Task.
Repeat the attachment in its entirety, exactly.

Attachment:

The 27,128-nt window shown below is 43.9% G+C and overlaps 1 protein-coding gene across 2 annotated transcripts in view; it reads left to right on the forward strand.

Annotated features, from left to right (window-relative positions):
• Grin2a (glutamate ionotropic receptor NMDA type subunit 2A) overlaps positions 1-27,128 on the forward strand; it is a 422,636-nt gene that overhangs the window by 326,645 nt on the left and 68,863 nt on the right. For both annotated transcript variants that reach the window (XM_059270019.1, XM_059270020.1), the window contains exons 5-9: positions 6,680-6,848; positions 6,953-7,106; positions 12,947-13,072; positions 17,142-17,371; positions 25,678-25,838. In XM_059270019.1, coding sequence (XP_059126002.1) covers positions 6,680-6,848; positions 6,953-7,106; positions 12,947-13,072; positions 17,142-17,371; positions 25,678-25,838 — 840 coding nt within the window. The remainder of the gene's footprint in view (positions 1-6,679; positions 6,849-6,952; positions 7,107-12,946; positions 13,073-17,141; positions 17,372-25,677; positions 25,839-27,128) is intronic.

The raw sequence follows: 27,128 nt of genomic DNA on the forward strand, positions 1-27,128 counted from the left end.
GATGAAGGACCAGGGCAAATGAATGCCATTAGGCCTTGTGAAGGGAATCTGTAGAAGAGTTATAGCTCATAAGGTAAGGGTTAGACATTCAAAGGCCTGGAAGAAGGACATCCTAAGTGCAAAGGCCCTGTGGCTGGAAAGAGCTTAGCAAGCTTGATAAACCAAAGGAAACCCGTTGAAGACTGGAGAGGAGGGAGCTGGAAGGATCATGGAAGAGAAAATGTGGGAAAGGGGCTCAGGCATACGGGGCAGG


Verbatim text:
The 27,128-nt window shown below is 43.9% G+C and overlaps 1 protein-coding gene across 2 annotated transcripts in view; it reads left to right on the forward strand.

Annotated features, from left to right (window-relative positions):
• Grin2a (glutamate ionotropic receptor NMDA type subunit 2A) overlaps positions 1-27,128 on the forward strand; it is a 422,636-nt gene that overhangs the window by 326,645 nt on the left and 68,863 nt on the right. For both annotated transcript variants that reach the window (XM_059270019.1, XM_059270020.1), the window contains exons 5-9: positions 6,680-6,848; positions 6,953-7,106; positions 12,947-13,072; positions 17,142-17,371; positions 25,678-25,838. In XM_059270019.1, coding sequence (XP_059126002.1) covers positions 6,680-6,848; positions 6,953-7,106; positions 12,947-13,072; positions 17,142-17,371; positions 25,678-25,838 — 840 coding nt within the window. The remainder of the gene's footprint in view (positions 1-6,679; positions 6,849-6,952; positions 7,107-12,946; positions 13,073-17,141; positions 17,372-25,677; positions 25,839-27,128) is intronic.

The raw sequence follows: 27,128 nt of genomic DNA on the forward strand, positions 1-27,128 counted from the left end.
GATGAAGGACCAGGGCAAATGAATGCCATTAGGCCTTGTGAAGGGAATCTGTAGAAGAGTTATAGCTCATAAGGTAAGGGTTAGACATTCAAAGGCCTGGAAGAAGGACATCCTAAGTGCAAAGGCCCTGTGGCTGGAAAGAGCTTAGCAAGCTTGATAAACCAAAGGAAACCCGTTGAAGACTGGAGAGGAGGGAGCTGGAAGGATCATGGAAGAGAAAATGTGGGAAAGGGGCTCAGGCATACGGGGCAGG